I work with clients from their late teens into their late seventies. One question some of my older clients ask, particularly those over the age of sixty, is whether there’s any point in accessing an autism diagnosis at their age. After all, they’ve already lived an entire life without knowing.
The reality is, living with undiagnosed autism is challenging. Most undiagnosed autistic adults, particularly older adults who grew up in an era of ignorance and lack of acceptance around autism, camouflage their autistic traits heavily. Camouflaging, or masking, involves hiding the traits that are most likely to reveal you as autistic and hiding the levels of anxiety and discomfort you experience in social situations and as the result of sensory or emotional overwhelm. Camouflaging is linked with mental health issues, including anxiety, depression and suicidality(1). Whilst these older adults have got through life, it’s often been tough to do so.
Receiving a diagnosis offers the potential of a life where you recognise and respect your needs as different and valid. It allows you to re-evaluate past experiences, which might include being bullied and ostracised for being different, which is so commonly experienced by autistic people(2). And it allows you to access the correct type of support from friends, colleagues and in therapy.
Some of my clients who have received a diagnosis later in life have shared the impact of their diagnosis with me.
Mandy, 62, told me, “I have truly never felt the way I do now. It’s as if I’ve been waiting all my life for something and now I have it. It’s down to feeling validated and understanding all these parts of my past which have been a mystery up until now”.
Sarah, 74, described the change in her life since being diagnosed as autistic. “I don’t really have the words to describe how the diagnosis has changed my life. It’s everything. I can breathe easier. I’m kinder to myself. I’ve stopped putting myself out there all the time for my adult children and I take time for my interests. I feel like I can make this phase of my life one of the best”.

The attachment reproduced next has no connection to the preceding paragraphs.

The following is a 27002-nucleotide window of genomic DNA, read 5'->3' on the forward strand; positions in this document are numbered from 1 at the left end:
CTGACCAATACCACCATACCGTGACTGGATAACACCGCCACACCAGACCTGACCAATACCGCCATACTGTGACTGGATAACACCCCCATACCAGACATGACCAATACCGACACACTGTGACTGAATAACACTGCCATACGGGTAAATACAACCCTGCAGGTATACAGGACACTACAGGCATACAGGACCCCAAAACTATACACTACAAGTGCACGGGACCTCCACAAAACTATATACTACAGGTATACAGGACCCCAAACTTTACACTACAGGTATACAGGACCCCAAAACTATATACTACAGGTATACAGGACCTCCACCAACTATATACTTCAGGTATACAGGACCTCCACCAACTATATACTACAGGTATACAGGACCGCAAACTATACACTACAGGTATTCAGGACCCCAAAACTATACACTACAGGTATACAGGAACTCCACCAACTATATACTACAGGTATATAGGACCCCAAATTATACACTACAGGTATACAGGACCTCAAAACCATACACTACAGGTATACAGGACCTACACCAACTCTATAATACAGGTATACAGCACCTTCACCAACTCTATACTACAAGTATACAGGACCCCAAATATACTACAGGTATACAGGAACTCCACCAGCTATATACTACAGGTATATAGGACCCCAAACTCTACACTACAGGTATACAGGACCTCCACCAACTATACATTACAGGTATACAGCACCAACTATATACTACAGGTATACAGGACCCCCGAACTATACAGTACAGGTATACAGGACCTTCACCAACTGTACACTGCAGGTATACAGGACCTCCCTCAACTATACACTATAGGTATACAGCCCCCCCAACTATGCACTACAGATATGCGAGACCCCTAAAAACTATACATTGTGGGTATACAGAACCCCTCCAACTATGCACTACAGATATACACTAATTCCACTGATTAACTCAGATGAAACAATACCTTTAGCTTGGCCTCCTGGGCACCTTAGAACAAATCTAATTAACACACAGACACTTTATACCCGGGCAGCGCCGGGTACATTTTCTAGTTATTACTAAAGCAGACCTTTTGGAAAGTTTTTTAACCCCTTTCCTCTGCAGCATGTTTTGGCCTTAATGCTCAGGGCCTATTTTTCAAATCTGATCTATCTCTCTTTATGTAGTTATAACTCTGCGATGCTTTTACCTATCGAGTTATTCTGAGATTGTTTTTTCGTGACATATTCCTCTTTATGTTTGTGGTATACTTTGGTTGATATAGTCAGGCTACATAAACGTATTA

Anthea, 76, told me, “I didn’t tell a soul I was going for a diagnosis. I was terrified about the whole process. I thought people would think I was ridiculous at my age. I thought I was ridiculous! But knowing I’m autistic is the single best thing I’ve ever done. I’m finally learning to be kind to myself. To accept myself. And that’s huge, after a whole lifetime of thinking I’m a failure”.
A diagnosis at any stage in life doesn’t always provide what autistic people might expect, particularly concerning accessing post-diagnostic support, including therapy. In addition, accessing a diagnosis isn’t always easy. But, as my clients’ experience above reveals, it creates a significant shift in perspective, which leads to self-awareness and supportive changes in behaviour. If the issue that’s holding you back from pursuing a diagnosis is your age, don’t let it be. Age shouldn’t be a barrier to improving your quality of life.
Are you an older person who’s questioning whether they might be autistic? If you're still asking, Am I Too Old For an Autism Diagnosis?, and age is the factor stopping you from seeking a diagnosis, don’t let it.
1. Beck, J. S., Lundwall, R. A., Gabrielsen, T., Cox, J. C., & South, M. (2020). Looking good but feeling bad: “Camouflaging” behaviors and mental health in women with autistic traits. Autism, 24(4), 809-821. https://doi.org/10.1177/1362361320912147
2. Neil Humphrey & Judith Hebron (2015) Bullying of children and adolescents with autism spectrum conditions: a ‘state of the field’ review, International Journal of Inclusive Education, 19:8, 845-862, DOI: 10.1080/13603116.2014.981602